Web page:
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Discovery Channel developed “Hello World” as a bid to shake up the nature-programming genre. The six-part series explores species and habitats through the eyes of six musical artists: Usher, Christina Aguilera, Steven Tyler, Ellie Goulding, Joan Jett, and Dave Matthews. Produced in partnership with the World Wildlife Fund and Radical Media, the show uses the artists’ lyrics, music, and commentary as a soundtrack for footage of animals in the wild.

Two Step Up: The show required some original thinking, and two production team members in particular contributed their unique experiences: Writer and supervising producer Andy Yerkes, who has a background in children’s programming, is a former speechwriter for the Environmental Protection Agency; and editor Vito DeCandia has cut nonfiction content and musical productions, including installments of the “American Express Unstaged” concert series.

A Sound Plan: The clips didn’t have the sound quality DeCandia wanted, because camera operators shooting animals in nature often use a long lens from a great distance. That meant sound design was a separate component of the production. While each episode is musically driven, the diegetic sounds of nature and animals are layered in a separate track.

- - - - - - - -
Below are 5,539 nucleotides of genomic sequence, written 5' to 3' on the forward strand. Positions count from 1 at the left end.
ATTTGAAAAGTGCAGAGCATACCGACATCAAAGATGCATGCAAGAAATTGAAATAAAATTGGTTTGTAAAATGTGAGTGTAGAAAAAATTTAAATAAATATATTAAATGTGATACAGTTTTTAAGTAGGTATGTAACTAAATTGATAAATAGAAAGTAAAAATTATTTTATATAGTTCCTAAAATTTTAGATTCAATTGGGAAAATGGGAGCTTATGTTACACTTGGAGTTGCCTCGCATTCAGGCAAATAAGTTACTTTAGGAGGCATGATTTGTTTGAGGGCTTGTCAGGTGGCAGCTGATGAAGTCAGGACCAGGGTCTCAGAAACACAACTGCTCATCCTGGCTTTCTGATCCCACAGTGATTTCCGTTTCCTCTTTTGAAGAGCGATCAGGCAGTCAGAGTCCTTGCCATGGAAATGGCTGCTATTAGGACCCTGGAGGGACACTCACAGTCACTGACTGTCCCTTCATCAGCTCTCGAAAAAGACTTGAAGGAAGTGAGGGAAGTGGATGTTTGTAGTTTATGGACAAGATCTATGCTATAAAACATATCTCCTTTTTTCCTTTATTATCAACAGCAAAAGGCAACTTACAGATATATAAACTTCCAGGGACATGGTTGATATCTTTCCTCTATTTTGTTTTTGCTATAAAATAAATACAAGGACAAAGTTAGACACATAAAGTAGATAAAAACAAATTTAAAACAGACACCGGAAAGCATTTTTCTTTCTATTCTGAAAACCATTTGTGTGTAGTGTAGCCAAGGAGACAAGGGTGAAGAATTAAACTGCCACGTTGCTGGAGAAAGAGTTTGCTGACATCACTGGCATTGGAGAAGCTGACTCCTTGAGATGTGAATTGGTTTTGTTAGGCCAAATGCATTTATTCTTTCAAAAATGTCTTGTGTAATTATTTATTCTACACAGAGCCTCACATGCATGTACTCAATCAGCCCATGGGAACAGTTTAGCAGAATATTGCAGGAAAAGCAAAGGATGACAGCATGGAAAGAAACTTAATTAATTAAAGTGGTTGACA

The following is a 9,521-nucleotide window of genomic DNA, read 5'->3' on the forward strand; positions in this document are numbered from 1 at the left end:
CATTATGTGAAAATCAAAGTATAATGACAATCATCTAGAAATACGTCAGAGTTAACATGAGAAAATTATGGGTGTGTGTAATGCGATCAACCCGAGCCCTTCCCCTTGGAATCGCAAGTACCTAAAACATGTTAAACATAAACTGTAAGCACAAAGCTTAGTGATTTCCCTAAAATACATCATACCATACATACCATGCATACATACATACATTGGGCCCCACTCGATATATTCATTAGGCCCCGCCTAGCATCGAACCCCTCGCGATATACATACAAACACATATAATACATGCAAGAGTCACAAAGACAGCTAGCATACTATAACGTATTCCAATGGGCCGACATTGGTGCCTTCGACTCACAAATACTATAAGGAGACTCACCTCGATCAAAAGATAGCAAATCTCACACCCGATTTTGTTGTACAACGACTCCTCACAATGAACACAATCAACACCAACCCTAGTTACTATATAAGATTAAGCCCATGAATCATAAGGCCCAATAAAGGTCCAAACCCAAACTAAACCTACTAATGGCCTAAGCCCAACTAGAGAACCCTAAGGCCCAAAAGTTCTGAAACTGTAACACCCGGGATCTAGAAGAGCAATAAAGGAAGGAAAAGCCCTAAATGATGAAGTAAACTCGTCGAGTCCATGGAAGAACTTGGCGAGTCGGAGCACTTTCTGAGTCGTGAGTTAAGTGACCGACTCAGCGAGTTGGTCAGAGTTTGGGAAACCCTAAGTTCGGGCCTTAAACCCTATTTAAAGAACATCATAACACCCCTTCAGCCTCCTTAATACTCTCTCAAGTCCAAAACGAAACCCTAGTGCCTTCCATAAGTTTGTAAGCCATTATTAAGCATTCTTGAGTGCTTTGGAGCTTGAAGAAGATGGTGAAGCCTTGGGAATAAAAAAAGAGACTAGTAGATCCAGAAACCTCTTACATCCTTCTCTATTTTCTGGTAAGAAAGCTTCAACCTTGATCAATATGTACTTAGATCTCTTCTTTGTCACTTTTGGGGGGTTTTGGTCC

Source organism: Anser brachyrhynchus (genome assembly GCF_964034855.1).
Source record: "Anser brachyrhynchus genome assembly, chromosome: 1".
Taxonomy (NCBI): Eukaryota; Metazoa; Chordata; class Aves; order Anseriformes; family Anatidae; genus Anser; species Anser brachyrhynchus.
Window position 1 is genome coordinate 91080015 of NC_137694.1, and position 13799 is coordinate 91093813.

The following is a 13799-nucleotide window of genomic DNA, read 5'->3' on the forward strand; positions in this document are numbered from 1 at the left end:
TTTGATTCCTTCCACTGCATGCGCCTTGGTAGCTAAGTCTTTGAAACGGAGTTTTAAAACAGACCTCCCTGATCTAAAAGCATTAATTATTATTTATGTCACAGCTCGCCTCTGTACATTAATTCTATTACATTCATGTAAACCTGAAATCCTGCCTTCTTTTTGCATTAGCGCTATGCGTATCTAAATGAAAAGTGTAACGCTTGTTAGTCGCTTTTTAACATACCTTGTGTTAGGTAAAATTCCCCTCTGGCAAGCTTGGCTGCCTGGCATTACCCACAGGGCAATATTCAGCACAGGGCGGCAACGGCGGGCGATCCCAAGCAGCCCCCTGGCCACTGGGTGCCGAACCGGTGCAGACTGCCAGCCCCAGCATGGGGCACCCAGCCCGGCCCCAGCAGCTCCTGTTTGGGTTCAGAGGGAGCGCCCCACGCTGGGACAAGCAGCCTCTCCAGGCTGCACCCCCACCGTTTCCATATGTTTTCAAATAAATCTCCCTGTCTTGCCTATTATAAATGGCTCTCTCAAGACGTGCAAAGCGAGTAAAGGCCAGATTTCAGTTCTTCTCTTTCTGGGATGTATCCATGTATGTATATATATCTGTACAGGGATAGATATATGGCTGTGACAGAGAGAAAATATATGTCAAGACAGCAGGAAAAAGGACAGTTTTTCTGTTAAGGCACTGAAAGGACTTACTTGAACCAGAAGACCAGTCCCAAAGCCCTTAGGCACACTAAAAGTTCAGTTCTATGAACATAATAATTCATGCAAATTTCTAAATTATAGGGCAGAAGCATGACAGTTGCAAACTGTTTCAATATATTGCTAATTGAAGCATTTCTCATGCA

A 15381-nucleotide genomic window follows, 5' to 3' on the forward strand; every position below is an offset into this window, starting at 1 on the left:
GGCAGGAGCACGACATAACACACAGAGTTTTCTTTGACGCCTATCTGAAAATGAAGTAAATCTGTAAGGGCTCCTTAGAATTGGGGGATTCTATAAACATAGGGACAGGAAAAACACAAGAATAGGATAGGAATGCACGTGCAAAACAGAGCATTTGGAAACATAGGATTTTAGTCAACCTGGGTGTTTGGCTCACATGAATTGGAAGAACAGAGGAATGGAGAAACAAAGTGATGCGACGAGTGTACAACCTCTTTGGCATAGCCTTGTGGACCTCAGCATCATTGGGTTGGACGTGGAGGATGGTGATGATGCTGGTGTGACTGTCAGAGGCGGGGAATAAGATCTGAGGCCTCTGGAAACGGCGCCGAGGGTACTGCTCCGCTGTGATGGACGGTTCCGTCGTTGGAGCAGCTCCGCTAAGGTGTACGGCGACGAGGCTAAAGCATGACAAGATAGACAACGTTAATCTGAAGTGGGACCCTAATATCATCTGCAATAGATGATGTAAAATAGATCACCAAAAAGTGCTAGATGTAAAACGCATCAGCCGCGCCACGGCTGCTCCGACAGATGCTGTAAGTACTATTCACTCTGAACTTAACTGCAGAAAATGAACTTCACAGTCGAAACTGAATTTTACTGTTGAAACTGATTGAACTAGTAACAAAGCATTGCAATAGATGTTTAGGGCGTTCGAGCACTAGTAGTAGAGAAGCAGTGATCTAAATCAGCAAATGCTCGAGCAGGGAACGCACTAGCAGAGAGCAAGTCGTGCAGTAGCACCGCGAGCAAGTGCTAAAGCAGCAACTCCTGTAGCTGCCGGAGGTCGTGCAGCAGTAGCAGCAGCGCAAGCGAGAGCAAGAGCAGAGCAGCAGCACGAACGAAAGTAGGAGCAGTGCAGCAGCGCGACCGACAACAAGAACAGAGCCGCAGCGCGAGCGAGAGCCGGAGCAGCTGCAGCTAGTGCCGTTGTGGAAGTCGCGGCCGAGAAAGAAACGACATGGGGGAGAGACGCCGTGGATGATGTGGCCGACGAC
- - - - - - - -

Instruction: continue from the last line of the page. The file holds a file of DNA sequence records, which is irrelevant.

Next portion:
Freestyle Writing: Yerkes wrote episodes anticipating the vocal style of the targeted artists, enabling them
to contribute to the tone of the voiceover. “It was important to leave the writing open for their interpretation,”
he says.

A Sliding Scale: Once told who would be performing, DeCandia anticipated their speech rhythms and laid down basic edits. The final structure was dictated by the musicians’ songs. Because the talent had varying degrees of voiceover experience, the production team recorded each session in stages. First, the artists were brought into a screening room where their initial reactions to watching a temp track were recorded for later use. After the scripts were reworked with the artist’s contributions, the episode’s voiceover session was recorded. An optional third session was available for artists to record the story in their own words. Says Yerkes, “They had great ideas, and sometimes we were rewriting in the recording sessions.”

Taming the Footage: DeCandia and his team were overwhelmed by the beauty of the footage they were given to work with. Whittling it down was their main challenge. “I felt like I was in a playground,” he says. “There was so much good material and I wanted to try to get it all in.”